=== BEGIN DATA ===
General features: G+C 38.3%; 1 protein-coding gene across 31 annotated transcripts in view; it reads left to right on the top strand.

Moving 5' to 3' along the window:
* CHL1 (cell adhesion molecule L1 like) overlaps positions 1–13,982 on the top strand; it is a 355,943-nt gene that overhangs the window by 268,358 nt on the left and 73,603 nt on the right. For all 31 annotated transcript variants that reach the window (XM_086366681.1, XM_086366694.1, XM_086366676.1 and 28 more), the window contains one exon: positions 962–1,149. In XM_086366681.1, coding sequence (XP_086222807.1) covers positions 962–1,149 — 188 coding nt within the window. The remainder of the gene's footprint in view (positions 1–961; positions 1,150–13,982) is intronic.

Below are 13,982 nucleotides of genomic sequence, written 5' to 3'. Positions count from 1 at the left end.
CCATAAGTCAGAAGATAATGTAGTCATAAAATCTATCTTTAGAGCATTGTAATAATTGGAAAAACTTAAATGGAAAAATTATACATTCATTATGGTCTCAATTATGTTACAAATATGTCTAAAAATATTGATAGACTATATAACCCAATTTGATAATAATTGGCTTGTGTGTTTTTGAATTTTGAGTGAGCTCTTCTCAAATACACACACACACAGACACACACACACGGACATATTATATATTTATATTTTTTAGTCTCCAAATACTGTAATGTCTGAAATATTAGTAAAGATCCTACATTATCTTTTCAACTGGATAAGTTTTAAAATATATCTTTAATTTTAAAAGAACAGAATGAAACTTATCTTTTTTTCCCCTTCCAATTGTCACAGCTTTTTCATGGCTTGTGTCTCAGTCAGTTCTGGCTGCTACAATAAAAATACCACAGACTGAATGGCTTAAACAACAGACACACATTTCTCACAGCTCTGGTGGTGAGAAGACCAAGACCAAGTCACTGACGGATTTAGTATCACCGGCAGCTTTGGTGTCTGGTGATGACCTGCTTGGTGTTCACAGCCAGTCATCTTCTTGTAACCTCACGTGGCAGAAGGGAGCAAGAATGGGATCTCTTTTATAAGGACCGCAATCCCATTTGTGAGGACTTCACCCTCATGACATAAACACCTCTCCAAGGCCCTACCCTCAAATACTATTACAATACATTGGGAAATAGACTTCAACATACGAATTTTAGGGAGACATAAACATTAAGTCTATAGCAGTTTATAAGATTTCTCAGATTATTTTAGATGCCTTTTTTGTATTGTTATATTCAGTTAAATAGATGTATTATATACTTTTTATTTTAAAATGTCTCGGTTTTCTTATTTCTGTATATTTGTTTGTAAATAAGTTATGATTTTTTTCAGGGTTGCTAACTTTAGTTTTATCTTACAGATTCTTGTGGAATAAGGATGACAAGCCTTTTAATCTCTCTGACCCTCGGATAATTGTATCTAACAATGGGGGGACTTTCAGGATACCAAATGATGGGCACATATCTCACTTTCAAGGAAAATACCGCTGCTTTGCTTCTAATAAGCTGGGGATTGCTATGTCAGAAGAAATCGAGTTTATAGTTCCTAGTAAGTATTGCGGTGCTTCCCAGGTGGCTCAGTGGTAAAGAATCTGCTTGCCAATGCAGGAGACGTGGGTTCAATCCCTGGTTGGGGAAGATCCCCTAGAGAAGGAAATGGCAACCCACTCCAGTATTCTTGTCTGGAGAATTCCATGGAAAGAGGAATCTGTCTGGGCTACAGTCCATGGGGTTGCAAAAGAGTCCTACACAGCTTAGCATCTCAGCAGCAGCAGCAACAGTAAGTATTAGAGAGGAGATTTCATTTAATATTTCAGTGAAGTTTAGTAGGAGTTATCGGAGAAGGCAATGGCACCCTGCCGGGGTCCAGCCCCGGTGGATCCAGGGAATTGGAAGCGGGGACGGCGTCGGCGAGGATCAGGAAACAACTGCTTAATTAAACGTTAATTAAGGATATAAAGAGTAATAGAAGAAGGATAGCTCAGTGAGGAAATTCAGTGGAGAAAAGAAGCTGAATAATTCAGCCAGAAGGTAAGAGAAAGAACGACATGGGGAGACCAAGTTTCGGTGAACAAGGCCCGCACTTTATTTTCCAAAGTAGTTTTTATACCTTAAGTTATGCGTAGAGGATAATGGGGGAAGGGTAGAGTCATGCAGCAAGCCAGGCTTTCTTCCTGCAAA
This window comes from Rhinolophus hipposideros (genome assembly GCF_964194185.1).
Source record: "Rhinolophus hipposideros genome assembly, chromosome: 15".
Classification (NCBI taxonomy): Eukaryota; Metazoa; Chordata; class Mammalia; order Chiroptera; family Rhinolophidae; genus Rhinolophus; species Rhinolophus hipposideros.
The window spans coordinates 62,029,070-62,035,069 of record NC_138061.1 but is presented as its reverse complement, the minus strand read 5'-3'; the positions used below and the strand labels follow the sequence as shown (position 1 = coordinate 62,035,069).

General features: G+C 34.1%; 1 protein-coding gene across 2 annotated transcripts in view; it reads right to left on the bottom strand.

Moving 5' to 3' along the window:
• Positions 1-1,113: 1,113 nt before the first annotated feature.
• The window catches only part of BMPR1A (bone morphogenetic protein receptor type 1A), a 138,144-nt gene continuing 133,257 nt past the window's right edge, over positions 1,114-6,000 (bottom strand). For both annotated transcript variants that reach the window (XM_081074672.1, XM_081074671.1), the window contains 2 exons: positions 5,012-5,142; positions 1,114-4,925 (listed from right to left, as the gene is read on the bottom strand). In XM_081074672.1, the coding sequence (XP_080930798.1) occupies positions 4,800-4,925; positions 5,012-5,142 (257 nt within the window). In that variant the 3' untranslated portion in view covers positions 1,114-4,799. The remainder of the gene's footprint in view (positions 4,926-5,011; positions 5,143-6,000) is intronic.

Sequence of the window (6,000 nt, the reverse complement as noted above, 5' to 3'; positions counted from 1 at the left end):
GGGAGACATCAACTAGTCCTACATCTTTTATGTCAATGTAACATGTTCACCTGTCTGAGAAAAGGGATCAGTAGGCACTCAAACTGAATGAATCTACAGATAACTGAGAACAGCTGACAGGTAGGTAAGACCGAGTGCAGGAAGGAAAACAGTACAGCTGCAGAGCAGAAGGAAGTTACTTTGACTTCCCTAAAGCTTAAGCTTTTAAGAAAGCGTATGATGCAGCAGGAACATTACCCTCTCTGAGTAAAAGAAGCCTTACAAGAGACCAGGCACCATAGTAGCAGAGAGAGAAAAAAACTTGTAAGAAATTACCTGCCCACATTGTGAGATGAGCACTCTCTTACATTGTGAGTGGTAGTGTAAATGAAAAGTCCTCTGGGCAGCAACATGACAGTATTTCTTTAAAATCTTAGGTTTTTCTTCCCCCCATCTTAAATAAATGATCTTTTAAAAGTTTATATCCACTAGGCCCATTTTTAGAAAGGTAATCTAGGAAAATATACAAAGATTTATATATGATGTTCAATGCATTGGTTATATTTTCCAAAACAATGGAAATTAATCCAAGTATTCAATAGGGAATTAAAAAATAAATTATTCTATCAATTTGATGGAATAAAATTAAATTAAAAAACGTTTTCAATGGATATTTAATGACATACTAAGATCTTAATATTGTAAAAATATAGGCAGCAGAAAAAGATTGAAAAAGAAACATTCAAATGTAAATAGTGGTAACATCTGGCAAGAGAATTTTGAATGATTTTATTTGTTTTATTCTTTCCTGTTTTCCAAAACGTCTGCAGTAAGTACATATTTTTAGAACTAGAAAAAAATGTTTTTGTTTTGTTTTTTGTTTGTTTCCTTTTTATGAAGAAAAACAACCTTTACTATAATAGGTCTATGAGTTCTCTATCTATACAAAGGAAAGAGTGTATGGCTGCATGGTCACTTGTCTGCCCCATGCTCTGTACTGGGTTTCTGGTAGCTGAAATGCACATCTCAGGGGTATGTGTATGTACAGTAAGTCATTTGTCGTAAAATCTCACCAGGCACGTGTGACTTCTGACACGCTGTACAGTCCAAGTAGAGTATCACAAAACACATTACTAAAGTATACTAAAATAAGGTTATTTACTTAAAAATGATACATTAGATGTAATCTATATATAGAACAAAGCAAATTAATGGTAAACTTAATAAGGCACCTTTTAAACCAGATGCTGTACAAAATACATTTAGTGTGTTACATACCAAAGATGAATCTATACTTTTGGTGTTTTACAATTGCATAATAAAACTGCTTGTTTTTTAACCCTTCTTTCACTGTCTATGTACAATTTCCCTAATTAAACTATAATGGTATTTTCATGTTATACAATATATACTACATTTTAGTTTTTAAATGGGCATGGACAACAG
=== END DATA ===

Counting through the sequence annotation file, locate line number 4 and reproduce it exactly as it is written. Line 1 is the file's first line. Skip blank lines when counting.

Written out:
Below are 13,982 nucleotides of genomic sequence, written 5' to 3'. Positions count from 1 at the left end.